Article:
Emotional Sobriety: Living Authentically Sober

group of friends in recovery hanging outThe journey from addiction to sobriety is full of twists and turns. Although every person’s experience will be different, each journey shares some of the same crossroads. For example, as you work through your addiction treatment, you will need to recognize that you have a substance use problem and that you cannot overcome it on your own.

You’ll eventually also need to recognize the difference between physical sobriety and emotional sobriety and come to terms with the two. In this blog, we’ll look at the difference between emotional sobriety and physical sobriety, the importance of each one, and several outward signs of emotional sobriety.

What Is Emotional Sobriety?

Emotional sobriety is the ability to recognize current feelings and be emotionally present.1 This involves accepting the fact that you feel anxious, lonely, happy, or jealous, and understanding that although you may wish you felt a different way, you don’t. And that’s okay.

Emotional sobriety is also defined by having the ability to cope with these emotions in a healthy way instead of trying to cover them up with other addictive behaviors like obsessively shopping, exercising, or eating.

Unlike some people may believe, being sober doesn’t mean that you’re always happy or that life is always perfect. On the contrary, oftentimes it means life is complicated, difficult, and tempting. But if you are emotionally sober, you understand that feeling all those emotions is a part of living authentically sober and living any other way would be a sham.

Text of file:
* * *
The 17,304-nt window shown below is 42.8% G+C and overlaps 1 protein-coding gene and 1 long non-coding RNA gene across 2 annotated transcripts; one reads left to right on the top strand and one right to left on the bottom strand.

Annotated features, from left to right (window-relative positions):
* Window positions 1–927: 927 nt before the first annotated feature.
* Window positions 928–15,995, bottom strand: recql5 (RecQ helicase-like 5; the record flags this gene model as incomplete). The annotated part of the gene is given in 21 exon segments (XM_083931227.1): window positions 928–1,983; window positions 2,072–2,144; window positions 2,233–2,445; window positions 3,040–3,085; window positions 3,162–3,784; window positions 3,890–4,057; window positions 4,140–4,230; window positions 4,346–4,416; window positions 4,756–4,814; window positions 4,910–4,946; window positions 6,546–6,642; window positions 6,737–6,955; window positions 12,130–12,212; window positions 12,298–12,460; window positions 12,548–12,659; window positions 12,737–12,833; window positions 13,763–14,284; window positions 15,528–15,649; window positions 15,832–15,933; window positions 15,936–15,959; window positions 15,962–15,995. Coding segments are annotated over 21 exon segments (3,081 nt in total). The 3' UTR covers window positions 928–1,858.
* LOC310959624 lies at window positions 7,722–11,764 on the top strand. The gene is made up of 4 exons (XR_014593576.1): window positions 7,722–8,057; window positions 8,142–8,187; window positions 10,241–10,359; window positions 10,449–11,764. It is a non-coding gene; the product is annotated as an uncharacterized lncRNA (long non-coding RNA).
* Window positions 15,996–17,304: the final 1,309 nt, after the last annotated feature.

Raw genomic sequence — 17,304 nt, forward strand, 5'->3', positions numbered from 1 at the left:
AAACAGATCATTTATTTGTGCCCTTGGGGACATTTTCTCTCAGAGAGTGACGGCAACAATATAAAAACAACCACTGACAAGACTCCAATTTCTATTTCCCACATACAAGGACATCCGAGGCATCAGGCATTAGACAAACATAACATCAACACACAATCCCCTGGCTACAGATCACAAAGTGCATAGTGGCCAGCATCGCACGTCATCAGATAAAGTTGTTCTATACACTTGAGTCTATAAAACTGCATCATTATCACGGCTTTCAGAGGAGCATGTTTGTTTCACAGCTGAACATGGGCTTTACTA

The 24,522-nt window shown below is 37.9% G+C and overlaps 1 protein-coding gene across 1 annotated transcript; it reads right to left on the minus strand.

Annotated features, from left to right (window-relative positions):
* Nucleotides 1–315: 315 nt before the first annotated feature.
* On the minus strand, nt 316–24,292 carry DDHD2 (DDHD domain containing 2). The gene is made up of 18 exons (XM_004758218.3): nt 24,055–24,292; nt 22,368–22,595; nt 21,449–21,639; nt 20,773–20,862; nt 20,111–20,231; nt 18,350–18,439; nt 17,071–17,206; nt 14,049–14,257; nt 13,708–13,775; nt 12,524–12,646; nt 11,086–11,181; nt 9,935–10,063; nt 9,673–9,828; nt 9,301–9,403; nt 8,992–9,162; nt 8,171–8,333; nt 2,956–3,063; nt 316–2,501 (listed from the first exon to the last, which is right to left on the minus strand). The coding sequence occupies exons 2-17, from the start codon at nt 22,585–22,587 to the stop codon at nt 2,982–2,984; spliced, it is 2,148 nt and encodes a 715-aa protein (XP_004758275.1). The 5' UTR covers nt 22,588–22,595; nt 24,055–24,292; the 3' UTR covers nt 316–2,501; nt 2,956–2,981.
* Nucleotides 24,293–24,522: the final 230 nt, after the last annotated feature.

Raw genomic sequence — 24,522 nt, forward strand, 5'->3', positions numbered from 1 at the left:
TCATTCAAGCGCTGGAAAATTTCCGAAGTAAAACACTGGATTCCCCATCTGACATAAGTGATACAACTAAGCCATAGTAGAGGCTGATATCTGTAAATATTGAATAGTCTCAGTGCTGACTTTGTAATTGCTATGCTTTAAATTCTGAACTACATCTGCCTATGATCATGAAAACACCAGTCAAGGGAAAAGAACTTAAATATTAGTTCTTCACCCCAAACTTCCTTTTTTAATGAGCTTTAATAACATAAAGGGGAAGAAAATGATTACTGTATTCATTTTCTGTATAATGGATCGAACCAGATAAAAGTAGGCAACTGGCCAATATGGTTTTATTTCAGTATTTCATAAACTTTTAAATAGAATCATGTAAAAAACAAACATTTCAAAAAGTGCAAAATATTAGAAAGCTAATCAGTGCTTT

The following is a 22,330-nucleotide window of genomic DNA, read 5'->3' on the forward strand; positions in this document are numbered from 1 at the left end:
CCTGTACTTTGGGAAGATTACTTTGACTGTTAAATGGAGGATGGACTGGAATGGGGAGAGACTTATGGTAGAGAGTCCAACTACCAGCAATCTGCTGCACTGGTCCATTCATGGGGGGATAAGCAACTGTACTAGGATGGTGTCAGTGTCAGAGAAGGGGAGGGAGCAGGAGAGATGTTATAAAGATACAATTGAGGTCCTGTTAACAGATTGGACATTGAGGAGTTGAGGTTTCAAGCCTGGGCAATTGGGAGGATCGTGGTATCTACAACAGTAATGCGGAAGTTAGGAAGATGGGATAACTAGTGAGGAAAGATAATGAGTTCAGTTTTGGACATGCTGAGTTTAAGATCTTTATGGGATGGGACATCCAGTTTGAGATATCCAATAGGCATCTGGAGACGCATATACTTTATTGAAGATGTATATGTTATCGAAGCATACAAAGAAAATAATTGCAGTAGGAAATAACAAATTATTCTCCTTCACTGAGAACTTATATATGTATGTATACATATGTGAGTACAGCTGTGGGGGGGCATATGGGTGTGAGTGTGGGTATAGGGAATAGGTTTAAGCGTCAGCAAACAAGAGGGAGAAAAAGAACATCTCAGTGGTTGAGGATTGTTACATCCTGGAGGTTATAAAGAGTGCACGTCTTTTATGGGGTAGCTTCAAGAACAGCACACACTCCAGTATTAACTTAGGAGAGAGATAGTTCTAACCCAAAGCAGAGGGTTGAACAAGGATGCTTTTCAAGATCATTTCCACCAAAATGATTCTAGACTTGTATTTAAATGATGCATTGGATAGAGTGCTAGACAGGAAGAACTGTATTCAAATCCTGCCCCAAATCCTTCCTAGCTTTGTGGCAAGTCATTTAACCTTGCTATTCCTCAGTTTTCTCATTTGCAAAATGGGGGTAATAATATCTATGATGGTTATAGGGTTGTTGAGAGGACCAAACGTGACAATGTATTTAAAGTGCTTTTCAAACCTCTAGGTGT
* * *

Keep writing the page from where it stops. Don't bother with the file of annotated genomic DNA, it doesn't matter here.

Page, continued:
Being emotionally sober is an important aspect of sober living because it keeps you from falling back into old habits or giving into cravings. Instead of letting your emotions control your behaviors, you learn to accept the things you’re feeling and use the healthy tools and strategies you learned in rehab to deal with them.

Emotional Sobriety vs. Physical Sobriety

Physical sobriety and emotional sobriety are two very different things.

  • When we talk about physical sobriety, it means to physically abstain from using drugs and alcohol. Many people would also define it as a state of mental, physical, and spiritual health.
  • Emotional sobriety, on the other hand, deals with the ability to feel and accept emotions instead of trying to mask them with drugs or alcohol.

These two terms are defined differently by many people in recovery, but it is a common understanding that the two are not one in the same.

A person can be physically sober without ever being emotionally sober. Although possible, this isn’t a healthy way to live life and it can easily lead to relapse. Emotions contribute to your overall quality of life, and if you can’t find a way to new cope with them without drugs and alcohol, you’ll inevitably be as miserable as you were back when you were using.2

How Do I Know If I’m Emotionally Sober?